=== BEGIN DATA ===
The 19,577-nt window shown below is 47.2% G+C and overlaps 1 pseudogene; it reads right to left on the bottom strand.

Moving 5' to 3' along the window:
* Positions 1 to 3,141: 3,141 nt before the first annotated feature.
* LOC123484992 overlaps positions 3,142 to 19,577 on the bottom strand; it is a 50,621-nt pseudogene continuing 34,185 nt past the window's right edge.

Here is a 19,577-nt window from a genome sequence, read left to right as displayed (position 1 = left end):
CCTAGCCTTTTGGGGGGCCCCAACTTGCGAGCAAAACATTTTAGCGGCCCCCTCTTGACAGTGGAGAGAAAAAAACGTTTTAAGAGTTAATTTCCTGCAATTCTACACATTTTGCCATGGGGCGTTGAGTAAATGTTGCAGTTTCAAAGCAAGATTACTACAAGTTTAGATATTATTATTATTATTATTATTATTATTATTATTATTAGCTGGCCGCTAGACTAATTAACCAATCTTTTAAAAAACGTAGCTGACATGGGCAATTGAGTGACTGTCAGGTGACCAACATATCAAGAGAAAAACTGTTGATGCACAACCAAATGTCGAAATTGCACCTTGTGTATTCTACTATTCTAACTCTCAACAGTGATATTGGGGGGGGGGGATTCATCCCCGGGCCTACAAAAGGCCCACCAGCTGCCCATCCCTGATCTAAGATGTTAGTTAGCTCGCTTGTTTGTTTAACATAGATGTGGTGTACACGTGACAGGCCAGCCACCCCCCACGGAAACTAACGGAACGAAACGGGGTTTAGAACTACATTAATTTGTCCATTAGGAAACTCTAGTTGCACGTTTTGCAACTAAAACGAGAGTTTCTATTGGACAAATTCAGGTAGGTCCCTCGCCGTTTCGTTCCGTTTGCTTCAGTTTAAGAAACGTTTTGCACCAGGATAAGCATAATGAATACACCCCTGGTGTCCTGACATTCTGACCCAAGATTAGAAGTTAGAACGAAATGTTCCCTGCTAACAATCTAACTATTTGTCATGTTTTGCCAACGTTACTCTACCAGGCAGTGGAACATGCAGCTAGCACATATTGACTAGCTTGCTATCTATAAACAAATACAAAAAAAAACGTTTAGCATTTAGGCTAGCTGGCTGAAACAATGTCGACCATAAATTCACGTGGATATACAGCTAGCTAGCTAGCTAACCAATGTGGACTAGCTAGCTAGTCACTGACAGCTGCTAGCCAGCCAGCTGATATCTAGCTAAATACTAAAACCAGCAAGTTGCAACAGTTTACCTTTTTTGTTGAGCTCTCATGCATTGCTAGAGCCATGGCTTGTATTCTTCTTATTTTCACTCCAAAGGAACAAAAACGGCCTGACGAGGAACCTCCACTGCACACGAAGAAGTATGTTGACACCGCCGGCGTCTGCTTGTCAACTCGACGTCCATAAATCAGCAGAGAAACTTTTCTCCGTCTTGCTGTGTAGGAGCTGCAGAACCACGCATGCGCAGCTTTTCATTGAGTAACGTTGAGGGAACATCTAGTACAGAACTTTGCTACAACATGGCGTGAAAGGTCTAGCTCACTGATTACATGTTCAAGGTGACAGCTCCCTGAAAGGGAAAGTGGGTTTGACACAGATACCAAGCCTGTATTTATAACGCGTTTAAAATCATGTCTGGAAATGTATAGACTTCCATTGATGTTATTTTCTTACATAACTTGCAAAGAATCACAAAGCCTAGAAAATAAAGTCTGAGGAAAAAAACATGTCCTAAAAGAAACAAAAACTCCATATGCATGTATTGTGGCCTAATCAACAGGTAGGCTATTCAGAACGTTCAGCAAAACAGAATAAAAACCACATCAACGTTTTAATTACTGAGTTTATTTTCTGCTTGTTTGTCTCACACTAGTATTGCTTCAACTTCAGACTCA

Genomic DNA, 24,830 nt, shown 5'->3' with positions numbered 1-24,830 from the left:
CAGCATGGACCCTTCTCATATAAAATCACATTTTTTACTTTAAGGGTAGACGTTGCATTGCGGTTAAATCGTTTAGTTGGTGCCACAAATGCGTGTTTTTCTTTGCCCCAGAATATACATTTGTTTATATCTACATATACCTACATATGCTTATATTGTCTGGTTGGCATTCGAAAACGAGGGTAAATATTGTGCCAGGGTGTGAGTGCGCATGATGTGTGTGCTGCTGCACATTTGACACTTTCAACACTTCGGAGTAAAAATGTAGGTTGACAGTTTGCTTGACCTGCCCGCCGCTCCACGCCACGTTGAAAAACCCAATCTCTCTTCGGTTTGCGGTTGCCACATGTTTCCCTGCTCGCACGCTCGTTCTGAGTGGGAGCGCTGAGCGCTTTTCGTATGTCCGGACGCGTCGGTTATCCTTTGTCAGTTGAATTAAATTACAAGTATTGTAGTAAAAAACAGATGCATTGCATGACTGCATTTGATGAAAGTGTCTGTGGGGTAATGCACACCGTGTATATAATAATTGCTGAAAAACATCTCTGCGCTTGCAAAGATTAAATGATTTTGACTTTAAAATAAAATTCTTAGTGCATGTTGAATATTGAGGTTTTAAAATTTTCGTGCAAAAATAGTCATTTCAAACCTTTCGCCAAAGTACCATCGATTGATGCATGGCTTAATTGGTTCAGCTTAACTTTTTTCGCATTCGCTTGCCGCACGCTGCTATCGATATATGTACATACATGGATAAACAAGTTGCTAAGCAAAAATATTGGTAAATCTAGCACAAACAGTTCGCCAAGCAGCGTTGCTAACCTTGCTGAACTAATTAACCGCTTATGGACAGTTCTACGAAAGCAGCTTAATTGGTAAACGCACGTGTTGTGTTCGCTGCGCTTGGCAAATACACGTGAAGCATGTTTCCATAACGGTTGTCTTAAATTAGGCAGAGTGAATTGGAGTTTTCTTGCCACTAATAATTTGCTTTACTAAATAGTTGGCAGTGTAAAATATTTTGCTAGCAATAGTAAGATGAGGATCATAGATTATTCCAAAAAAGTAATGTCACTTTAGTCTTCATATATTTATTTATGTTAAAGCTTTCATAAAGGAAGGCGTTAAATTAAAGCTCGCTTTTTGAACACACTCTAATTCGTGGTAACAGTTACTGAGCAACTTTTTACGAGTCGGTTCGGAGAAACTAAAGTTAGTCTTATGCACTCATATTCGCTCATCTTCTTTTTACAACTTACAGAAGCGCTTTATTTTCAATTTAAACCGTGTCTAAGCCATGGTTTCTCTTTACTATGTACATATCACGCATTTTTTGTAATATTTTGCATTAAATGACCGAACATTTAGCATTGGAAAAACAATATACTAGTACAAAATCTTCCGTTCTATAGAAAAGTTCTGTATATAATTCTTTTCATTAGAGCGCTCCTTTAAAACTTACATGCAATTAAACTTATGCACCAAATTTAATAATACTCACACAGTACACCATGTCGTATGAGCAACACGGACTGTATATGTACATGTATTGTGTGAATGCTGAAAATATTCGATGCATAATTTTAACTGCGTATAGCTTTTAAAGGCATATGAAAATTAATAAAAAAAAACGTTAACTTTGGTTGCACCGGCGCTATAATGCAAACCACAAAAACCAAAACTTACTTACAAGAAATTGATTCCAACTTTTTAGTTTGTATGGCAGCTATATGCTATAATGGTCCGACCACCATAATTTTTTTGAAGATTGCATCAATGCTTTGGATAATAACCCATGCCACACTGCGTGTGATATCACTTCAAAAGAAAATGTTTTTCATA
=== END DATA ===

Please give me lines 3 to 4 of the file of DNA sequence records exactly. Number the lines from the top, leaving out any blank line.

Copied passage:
* Positions 1 to 3,141: 3,141 nt before the first annotated feature.
* LOC123484992 overlaps positions 3,142 to 19,577 on the bottom strand; it is a 50,621-nt pseudogene continuing 34,185 nt past the window's right edge.